Science and a Sense of Place Institute Critique 2007

Ashley Dawkins's picture

The goal of this Institute was “to bring together college faculty and K-12 teachers to discuss current understandings of about teaching hands-on science throughout the curriculum”.


Overall I do believe that this was achieved. This Institute was set up similar to the Brain and Behavior Institute with Serendip Exchange. This allowed the teachers to make comments on the notes for a specific day. Anne really pushed the blog as form of evaluation for both her and Wil. They really wanted to know what was working and what was not. Doing this helped the teachers remember what had been discussed in the Institute as well as amongst themselves. The set up for Science and a Sense of Place was in a way that the quotes of the participants were highlighted. Although they were not asked about their particular quotes I believe they felt comfortable to elaborate and comment if they desired.

We did a wide variety of activities that required that we sit and listen, move around, and discuss. Instead of having one person present everyday there was a variety of people who presented from across the disciplines. It was interesting to see how all the different areas of study could be related back the goal behind Science and a Sense of Place. I also felt the variety of the presentations and the movement made the time fly. A few times I did not notice that we went past our normal lunch starting time. I believe that many of the teachers did not notice either because they continued asking more and more questions.

The one thing that I was pleased to see was the discussions between Anne and Wil. They were really trying to explore what it means to have inquiry education. Because of this they were rather critical of what was going on. It was nice to know that I was not the only one there interested in evaluating. Although I thought their openness about their thought was a good thing, I think at times it may have thrown off the presenters a little. Sometimes opinions were shared during a presentation and I am not sure if it was always relevant, it was almost as though thinking was being done out loud.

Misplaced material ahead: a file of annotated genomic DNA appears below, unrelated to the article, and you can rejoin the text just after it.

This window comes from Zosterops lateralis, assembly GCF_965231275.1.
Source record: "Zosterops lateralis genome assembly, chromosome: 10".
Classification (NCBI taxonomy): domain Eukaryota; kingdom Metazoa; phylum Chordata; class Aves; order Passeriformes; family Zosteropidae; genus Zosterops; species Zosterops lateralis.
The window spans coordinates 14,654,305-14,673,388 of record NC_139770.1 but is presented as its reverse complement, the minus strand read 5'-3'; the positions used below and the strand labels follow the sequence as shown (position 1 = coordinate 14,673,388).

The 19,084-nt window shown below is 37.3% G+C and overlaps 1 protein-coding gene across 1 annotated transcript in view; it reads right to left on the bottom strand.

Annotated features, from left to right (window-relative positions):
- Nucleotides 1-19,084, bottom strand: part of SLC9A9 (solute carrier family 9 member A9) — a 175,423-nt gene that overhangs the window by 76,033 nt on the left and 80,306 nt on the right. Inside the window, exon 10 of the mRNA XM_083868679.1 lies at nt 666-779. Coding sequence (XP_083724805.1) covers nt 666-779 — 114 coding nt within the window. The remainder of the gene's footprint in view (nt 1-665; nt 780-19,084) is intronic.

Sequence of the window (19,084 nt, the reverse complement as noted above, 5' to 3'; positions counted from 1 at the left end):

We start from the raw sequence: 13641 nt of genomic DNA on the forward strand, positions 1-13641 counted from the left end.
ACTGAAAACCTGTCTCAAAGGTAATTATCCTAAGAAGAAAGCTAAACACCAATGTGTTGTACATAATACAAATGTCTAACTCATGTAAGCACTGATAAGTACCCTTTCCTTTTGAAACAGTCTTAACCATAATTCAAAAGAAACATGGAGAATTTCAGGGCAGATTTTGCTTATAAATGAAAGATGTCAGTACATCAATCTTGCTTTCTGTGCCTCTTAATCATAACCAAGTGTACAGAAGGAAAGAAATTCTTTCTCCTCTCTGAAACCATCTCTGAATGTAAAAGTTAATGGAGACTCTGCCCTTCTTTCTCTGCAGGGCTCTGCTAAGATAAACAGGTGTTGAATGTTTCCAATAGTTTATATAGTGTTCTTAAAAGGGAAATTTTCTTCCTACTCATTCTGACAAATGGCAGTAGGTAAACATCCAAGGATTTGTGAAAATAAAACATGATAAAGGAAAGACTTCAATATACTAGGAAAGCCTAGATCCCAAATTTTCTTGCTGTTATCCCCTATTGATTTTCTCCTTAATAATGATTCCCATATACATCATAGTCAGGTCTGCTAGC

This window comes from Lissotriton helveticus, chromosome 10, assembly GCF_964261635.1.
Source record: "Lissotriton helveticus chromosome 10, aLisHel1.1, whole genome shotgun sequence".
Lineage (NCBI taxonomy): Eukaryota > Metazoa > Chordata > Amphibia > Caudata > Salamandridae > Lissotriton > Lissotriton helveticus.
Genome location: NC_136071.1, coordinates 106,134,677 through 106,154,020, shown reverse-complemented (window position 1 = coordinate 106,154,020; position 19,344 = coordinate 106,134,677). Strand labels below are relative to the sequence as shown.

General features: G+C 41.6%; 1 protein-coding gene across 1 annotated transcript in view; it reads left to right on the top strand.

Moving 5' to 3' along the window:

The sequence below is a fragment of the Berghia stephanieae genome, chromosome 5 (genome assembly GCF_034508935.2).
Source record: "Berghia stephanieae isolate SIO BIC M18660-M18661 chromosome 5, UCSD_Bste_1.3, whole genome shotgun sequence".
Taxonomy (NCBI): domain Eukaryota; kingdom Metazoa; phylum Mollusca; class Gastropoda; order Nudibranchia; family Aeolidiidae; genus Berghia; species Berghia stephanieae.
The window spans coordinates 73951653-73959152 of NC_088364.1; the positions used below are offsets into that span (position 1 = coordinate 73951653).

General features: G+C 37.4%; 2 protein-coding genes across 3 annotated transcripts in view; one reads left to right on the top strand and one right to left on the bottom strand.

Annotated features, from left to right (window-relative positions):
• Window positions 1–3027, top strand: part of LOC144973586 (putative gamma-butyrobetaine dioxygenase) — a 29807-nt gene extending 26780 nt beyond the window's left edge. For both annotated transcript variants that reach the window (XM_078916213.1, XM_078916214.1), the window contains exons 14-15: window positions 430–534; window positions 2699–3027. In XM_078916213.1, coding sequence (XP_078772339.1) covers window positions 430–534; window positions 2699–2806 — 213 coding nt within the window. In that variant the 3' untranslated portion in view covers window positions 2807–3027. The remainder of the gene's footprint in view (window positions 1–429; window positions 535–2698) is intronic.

The teachers were given a web assignment where they were told to further explore what was being done in the Institute or they could continue what they were researching the Brain and Behavior Institute. In the finally presentations you could see that they were looking at one another were doing on the blogs because there was idea sharing. This was a success and I enjoyed their presentations at the end of Institute.

All in all I believe the teachers learned a lot. They were very willing to look for applications in their classrooms and they took the activities seriously. They put a lot into it and got a lot out of it. I would say that Anne and Wil should continue what they are doing. Keep being skeptical and looking for a better way, it is succeeding so far.

Comments

Anne Dalke's picture

Thinking Out Loud

It's been very useful to me and Wil to have a student observer-participant in our classroom, watching and evaluating what's going on (this format is the basis of the really exciting work being done now in the Teaching and Learning Initiative @ Bryn Mawr). I especially appreciate Ashley's noticing our discussions about inquiry education, and I'd be curious to hear/talk more about her contrary views about this. On the one hand, she thought our "openness about our thought was a good thing"; on the other, she had doubts about our "being rather critical of what was going on... it was almost as though thinking was being done out loud." What's the trouble w/ thinking out loud? That it "isn't always relevant"? That it "throws off the presenters a little"?
Judith Lucas-Odom's picture

This Summer's Institute

Anne, I must say that the institute was excellent!  I have already passed a lot of information to my colleagues when we had to go for training on the 6th to the 10th of August.  I think this was the best one ever!   And this is not just a story!  See you later!  I am so happy I still know how to Blog!

Judy

 

 

 

 

 

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